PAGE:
As an undergraduate student, Julius Bailey took a class about religion in America on a whim. The next thing he knew, Bailey had discovered his passion – and changed his major from business to religious studies.
The rest, as they say, is history.
Bailey, now a professor of Religious Studies at the University of Redlands, in 2016 published Down in the Valley: An Introduction to African American Religious History, a textbook named for a slave spiritual that he uses in his introductory course.
It was through teaching this course that he realized that a thorough text was needed to address the topic. “I’d used a few different collections and texts, but there was no single comprehensive narrative that provided all the great resources available about African American religions. Trying to answer my students’ questions led to this book, so it was almost a student-driven project.”
Discussing developments through time is especially interesting for scholars of African American religions. "Because [people] were taken from Africa forcefully, subsequent generations didn’t know exactly where from the continent that they were from. When you have a history taken from you, how do you go about finding a history for yourself?”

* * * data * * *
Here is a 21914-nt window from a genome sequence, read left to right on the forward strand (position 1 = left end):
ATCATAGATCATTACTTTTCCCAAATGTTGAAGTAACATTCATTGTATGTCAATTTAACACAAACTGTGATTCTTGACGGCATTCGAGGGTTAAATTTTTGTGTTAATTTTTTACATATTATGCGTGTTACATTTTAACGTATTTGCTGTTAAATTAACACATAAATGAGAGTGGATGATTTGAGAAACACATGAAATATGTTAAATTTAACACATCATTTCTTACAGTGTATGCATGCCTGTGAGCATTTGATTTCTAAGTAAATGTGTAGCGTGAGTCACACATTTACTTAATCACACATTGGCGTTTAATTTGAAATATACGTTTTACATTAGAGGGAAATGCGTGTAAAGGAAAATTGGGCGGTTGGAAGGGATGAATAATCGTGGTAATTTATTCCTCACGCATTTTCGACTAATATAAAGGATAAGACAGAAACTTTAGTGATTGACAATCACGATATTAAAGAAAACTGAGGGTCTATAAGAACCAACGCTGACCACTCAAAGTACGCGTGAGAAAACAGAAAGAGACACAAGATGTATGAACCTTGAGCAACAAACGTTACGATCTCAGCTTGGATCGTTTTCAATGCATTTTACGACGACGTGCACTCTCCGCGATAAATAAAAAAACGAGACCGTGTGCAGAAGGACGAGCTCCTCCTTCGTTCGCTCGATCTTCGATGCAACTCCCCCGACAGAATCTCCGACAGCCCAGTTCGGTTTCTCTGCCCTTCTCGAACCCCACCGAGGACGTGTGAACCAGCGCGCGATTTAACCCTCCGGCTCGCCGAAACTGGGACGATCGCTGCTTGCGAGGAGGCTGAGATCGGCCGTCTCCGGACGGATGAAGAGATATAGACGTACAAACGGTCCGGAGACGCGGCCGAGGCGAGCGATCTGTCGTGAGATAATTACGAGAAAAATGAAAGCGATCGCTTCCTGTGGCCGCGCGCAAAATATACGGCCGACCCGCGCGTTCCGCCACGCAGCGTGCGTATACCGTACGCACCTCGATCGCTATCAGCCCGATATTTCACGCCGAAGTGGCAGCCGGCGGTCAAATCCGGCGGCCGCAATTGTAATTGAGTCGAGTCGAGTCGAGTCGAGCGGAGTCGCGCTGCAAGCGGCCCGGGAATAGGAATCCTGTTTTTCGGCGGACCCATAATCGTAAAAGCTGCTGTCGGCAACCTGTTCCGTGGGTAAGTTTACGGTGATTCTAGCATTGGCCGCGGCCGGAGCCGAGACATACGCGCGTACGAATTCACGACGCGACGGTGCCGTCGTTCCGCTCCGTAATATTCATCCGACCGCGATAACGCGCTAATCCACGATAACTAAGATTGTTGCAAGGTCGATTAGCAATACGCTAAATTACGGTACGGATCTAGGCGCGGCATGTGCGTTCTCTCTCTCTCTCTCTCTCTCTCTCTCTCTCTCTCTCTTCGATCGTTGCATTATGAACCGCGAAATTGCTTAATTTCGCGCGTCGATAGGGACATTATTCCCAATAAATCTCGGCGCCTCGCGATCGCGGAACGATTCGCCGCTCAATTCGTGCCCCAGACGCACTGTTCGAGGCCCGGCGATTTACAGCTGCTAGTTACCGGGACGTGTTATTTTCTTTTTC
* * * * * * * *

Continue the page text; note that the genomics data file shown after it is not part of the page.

African Americans have brought a distinctive understanding and practice to a range of world religions, Bailey says. “In addition, much like during the Civil Rights movement, black churches have been a central source of support for members of their communities and this has extended into the present with contemporary movements."
One of his favorite chapters in the book deals with new religious movements, including African American religions based on a belief in UFOs or ancient Egyptian ancestors. “It’s a very active thing you’re writing about,” he explains. “With religion things are in constant motion.”
Many surveys of African American religions end with the Civil Rights movement, but Down in the Valley begins with African traditional religions and addresses African American religions’ central themes and issues into the 21st century.
Bailey first came to Redlands because it fit his requirement for a university that valued teaching. “I appreciate the University’s focus on the whole student, not just the education piece but the experiential piece,” he explains. "I’m part of a group of dedicated, caring and kind people who value the craft of teaching. They are a great group of colleagues, and I feel free to develop a class, connect my research and teaching, and pursue courses that reflect my interests.”
Bailey’s current research looks at the 19th-century black churches in the American West. “My current passion is to uncover that history and to see how black preachers navigated the dynamics and built community networks.”
His favorite thing about teaching Redlands students is their intellectual curiosity. “They are open to learning and willing to try new things,” he says. “They have the courage to step out of their comfort zone.”
Bailey says Redlands students are well-rounded, write and communicate well, and are prepared for success after graduation.